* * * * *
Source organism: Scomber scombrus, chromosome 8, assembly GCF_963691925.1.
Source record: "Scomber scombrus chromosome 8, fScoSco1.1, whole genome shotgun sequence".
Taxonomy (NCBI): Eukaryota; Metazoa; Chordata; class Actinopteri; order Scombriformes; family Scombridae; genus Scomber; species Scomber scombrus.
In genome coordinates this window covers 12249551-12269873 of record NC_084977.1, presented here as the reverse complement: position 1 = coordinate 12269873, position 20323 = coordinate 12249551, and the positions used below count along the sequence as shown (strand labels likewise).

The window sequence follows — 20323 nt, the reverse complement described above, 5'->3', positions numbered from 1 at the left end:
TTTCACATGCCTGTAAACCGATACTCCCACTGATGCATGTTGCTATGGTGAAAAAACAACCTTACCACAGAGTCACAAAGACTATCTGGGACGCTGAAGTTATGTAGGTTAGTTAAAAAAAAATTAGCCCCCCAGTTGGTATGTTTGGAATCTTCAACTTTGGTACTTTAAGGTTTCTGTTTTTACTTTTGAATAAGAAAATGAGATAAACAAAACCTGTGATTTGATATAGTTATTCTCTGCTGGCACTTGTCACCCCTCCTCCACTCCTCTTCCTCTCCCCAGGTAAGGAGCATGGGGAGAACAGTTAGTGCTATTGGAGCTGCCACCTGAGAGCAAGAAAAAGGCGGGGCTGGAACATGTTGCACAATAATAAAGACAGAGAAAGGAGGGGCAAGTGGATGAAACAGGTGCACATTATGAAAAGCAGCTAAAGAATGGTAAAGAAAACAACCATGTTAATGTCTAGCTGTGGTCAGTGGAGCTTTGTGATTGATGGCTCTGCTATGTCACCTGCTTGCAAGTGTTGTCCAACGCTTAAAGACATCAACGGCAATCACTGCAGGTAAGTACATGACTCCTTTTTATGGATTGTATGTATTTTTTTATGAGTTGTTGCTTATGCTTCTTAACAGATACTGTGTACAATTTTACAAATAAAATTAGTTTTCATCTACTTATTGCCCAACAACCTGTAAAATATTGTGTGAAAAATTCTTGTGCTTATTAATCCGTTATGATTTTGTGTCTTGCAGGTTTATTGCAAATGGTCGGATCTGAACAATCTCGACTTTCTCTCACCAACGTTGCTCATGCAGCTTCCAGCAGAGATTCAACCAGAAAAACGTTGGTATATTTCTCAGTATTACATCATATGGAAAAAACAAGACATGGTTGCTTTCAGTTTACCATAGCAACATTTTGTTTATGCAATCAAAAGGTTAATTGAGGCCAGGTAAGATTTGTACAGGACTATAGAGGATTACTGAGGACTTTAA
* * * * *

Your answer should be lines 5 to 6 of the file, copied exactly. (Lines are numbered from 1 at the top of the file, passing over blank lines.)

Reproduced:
The window sequence follows — 20323 nt, the reverse complement described above, 5'->3', positions numbered from 1 at the left end:
TTTCACATGCCTGTAAACCGATACTCCCACTGATGCATGTTGCTATGGTGAAAAAACAACCTTACCACAGAGTCACAAAGACTATCTGGGACGCTGAAGTTATGTAGGTTAGTTAAAAAAAAATTAGCCCCCCAGTTGGTATGTTTGGAATCTTCAACTTTGGTACTTTAAGGTTTCTGTTTTTACTTTTGAATAAGAAAATGAGATAAACAAAACCTGTGATTTGATATAGTTATTCTCTGCTGGCACTTGTCACCCCTCCTCCACTCCTCTTCCTCTCCCCAGGTAAGGAGCATGGGGAGAACAGTTAGTGCTATTGGAGCTGCCACCTGAGAGCAAGAAAAAGGCGGGGCTGGAACATGTTGCACAATAATAAAGACAGAGAAAGGAGGGGCAAGTGGATGAAACAGGTGCACATTATGAAAAGCAGCTAAAGAATGGTAAAGAAAACAACCATGTTAATGTCTAGCTGTGGTCAGTGGAGCTTTGTGATTGATGGCTCTGCTATGTCACCTGCTTGCAAGTGTTGTCCAACGCTTAAAGACATCAACGGCAATCACTGCAGGTAAGTACATGACTCCTTTTTATGGATTGTATGTATTTTTTTATGAGTTGTTGCTTATGCTTCTTAACAGATACTGTGTACAATTTTACAAATAAAATTAGTTTTCATCTACTTATTGCCCAACAACCTGTAAAATATTGTGTGAAAAATTCTTGTGCTTATTAATCCGTTATGATTTTGTGTCTTGCAGGTTTATTGCAAATGGTCGGATCTGAACAATCTCGACTTTCTCTCACCAACGTTGCTCATGCAGCTTCCAGCAGAGATTCAACCAGAAAAACGTTGGTATATTTCTCAGTATTACATCATATGGAAAAAACAAGACATGGTTGCTTTCAGTTTACCATAGCAACATTTTGTTTATGCAATCAAAAGGTTAATTGAGGCCAGGTAAGATTTGTACAGGACTATAGAGGATTACTGAGGACTTTAA